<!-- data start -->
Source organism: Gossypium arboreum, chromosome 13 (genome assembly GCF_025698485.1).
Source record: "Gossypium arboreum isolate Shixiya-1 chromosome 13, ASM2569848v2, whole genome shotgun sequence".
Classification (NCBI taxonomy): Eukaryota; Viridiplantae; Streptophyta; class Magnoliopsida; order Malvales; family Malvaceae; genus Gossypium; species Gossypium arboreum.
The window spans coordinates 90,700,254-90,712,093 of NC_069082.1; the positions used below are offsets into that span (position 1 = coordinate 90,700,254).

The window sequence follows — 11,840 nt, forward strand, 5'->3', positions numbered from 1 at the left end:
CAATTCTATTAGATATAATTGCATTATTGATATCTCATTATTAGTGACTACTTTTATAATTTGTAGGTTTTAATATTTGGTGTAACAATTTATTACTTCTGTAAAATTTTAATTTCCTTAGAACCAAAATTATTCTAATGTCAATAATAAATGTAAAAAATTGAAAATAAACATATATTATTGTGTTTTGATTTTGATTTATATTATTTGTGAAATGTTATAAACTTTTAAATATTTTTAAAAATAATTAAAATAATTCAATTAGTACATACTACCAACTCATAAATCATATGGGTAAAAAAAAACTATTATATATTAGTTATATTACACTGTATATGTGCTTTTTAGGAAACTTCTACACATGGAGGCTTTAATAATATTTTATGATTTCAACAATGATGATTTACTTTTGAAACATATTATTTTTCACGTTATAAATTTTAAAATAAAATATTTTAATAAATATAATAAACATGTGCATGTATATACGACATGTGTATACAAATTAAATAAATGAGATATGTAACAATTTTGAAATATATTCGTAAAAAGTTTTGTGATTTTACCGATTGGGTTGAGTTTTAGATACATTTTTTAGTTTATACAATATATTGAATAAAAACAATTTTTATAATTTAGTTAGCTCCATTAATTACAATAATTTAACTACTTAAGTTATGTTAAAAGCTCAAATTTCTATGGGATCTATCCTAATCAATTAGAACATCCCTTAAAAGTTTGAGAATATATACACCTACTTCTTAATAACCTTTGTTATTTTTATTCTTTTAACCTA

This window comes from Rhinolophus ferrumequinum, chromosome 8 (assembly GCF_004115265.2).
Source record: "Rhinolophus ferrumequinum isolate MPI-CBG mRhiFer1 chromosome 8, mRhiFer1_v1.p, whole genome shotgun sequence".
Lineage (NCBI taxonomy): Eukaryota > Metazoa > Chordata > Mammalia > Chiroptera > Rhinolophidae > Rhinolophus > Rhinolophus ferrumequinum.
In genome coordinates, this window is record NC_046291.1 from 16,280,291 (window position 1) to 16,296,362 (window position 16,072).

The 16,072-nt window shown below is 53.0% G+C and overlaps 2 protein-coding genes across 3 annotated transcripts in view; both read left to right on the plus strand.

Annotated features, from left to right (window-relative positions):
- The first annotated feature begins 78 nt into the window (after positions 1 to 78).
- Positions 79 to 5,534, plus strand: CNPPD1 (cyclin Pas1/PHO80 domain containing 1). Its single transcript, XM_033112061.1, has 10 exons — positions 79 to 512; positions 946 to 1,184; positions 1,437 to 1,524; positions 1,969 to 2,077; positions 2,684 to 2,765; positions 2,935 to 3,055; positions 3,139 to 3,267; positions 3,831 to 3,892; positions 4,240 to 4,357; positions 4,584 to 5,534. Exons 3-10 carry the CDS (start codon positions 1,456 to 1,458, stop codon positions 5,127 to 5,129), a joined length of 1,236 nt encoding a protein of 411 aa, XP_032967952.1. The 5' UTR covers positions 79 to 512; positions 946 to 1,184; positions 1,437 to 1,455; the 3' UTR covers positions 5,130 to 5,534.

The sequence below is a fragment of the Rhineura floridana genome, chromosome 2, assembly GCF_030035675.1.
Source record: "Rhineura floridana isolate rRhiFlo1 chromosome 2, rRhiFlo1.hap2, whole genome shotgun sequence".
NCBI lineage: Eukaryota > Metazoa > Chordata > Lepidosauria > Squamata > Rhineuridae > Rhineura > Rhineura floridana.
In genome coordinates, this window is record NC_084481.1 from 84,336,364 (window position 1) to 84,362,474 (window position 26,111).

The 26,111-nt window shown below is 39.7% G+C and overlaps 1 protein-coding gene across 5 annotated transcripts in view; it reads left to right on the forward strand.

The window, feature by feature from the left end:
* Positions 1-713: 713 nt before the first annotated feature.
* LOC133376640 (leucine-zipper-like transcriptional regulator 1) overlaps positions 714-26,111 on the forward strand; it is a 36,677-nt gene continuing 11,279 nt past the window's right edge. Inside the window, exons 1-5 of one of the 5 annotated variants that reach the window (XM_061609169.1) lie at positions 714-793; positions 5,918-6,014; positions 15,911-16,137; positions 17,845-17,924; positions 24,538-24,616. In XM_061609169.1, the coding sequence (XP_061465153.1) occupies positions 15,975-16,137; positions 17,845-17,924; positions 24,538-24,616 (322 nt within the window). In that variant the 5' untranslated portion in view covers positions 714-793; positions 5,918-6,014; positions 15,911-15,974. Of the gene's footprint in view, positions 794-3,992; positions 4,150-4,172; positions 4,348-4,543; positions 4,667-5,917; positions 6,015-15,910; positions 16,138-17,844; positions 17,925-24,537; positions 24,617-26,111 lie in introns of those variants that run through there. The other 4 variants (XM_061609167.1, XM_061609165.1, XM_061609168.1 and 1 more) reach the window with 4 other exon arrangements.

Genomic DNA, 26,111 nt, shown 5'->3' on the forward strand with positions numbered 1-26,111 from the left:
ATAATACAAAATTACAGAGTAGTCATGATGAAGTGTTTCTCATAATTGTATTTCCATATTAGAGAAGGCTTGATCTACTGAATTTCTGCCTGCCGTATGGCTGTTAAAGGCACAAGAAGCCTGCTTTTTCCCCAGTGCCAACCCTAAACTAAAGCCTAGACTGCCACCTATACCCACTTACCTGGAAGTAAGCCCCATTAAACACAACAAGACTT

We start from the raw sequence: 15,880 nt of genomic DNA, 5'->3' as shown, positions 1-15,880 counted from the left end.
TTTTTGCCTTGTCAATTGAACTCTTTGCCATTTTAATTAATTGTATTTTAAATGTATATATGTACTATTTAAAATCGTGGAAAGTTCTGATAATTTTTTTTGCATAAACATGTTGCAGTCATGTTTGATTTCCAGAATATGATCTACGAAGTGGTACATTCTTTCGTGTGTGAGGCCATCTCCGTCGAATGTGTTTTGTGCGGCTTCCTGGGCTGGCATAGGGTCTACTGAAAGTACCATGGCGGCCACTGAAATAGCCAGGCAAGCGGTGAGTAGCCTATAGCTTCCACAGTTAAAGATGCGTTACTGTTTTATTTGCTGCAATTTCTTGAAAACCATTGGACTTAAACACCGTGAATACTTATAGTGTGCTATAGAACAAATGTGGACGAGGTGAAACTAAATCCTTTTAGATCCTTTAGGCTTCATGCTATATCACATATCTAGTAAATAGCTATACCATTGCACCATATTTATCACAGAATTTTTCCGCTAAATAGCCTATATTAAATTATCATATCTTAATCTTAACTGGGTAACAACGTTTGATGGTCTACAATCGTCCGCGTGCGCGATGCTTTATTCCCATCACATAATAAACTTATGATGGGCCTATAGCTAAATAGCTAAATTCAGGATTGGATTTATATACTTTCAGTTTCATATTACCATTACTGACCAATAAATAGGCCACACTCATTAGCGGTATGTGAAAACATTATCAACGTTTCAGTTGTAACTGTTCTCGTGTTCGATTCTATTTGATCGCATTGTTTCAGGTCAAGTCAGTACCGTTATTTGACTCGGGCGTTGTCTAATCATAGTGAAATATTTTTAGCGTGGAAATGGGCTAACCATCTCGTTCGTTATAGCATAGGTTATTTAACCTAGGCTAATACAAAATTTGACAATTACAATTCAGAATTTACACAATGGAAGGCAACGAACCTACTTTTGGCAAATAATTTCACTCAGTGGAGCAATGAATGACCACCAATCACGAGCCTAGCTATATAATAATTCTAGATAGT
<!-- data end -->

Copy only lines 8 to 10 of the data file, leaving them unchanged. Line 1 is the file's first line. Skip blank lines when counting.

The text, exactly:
Source record: "Rhinolophus ferrumequinum isolate MPI-CBG mRhiFer1 chromosome 8, mRhiFer1_v1.p, whole genome shotgun sequence".
Lineage (NCBI taxonomy): Eukaryota > Metazoa > Chordata > Mammalia > Chiroptera > Rhinolophidae > Rhinolophus > Rhinolophus ferrumequinum.
In genome coordinates, this window is record NC_046291.1 from 16,280,291 (window position 1) to 16,296,362 (window position 16,072).